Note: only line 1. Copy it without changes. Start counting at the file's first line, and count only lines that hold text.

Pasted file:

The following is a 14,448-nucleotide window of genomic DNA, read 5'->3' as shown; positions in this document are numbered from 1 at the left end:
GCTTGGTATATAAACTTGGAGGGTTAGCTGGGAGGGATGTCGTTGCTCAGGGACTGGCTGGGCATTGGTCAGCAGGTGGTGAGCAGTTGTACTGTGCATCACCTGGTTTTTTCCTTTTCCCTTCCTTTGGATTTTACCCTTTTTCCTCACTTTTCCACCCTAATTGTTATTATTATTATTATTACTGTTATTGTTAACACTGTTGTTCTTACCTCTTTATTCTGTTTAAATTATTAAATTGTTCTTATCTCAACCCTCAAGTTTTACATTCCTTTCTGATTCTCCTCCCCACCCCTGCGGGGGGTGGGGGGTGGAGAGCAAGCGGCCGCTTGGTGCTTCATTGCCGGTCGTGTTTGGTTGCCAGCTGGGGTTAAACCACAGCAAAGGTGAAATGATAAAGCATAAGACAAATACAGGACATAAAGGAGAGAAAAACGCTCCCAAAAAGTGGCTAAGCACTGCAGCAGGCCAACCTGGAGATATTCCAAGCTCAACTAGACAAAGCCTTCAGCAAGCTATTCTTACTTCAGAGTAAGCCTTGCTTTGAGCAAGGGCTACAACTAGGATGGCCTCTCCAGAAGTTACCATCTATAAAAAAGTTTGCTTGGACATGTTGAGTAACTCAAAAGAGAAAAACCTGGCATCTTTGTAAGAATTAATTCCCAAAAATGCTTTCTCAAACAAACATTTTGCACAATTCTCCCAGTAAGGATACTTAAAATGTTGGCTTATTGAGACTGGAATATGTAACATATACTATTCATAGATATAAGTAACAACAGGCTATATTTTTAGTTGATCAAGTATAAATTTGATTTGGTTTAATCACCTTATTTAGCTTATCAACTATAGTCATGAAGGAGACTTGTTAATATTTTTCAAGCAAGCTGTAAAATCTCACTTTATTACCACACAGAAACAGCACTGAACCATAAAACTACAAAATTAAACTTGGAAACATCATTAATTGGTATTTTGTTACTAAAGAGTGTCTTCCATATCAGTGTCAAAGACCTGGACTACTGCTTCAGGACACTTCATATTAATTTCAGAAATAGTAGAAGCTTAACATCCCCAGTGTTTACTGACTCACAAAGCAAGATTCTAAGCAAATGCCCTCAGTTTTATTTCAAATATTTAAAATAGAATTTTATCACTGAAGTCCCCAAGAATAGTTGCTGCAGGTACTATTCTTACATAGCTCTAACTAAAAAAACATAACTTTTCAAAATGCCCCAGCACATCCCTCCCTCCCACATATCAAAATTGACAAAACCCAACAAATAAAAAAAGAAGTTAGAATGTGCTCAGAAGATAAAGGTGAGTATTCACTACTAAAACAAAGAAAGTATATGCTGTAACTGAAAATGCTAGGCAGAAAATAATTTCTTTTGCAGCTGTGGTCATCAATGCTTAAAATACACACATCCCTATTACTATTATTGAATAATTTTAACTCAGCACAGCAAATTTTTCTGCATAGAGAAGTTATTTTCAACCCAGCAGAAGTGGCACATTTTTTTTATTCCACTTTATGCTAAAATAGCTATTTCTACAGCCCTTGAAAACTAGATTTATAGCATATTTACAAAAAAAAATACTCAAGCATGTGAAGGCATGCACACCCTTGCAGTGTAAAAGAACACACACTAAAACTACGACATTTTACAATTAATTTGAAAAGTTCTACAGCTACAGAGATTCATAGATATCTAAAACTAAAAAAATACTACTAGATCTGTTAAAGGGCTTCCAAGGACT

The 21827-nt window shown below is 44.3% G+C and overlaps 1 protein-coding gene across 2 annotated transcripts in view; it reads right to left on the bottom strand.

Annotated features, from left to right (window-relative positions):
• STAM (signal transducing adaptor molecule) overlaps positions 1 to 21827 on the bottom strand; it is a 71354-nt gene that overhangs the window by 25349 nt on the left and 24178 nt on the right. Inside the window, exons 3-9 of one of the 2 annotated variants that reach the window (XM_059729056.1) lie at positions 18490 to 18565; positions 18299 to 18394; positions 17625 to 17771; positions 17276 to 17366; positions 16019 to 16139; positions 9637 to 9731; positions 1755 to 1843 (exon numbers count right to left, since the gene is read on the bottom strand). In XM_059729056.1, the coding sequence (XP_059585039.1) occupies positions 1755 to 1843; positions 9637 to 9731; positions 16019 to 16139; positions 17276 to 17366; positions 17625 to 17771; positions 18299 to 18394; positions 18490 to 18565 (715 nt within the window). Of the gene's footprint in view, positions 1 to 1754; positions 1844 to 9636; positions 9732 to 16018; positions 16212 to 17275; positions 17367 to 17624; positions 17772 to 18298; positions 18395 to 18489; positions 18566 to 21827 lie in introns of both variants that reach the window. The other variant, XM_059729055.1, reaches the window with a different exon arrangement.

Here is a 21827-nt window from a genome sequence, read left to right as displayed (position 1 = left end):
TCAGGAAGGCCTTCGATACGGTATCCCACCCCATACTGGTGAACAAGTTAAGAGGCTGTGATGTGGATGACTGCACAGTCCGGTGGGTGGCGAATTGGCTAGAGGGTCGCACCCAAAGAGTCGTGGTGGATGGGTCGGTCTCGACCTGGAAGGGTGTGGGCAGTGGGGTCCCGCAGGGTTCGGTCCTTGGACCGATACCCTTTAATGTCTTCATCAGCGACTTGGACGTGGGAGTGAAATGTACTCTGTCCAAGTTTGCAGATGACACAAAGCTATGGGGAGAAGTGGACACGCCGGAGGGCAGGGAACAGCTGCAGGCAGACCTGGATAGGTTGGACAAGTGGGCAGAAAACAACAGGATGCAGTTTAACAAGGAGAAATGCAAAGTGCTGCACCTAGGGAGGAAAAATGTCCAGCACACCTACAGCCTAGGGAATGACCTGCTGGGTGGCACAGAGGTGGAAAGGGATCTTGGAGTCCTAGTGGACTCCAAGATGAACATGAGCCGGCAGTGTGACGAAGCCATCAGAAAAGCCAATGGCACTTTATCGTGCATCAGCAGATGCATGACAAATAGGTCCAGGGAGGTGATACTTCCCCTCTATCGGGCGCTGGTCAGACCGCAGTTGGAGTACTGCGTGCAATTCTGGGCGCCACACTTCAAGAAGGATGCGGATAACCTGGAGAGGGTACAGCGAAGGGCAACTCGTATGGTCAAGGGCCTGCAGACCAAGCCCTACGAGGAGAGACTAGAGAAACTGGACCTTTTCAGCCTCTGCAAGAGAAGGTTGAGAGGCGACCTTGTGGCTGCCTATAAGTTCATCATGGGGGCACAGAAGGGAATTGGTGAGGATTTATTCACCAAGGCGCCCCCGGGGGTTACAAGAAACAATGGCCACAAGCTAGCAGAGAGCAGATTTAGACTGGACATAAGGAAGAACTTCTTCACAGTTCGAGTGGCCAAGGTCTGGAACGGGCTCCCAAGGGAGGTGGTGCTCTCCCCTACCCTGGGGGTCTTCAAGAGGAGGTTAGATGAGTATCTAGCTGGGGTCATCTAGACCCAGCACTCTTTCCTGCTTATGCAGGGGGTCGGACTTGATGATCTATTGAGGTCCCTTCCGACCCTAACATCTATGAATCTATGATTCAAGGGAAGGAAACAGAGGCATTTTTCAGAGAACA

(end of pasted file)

The following is a 14,448-nucleotide window of genomic DNA, read 5'->3' as shown; positions in this document are numbered from 1 at the left end: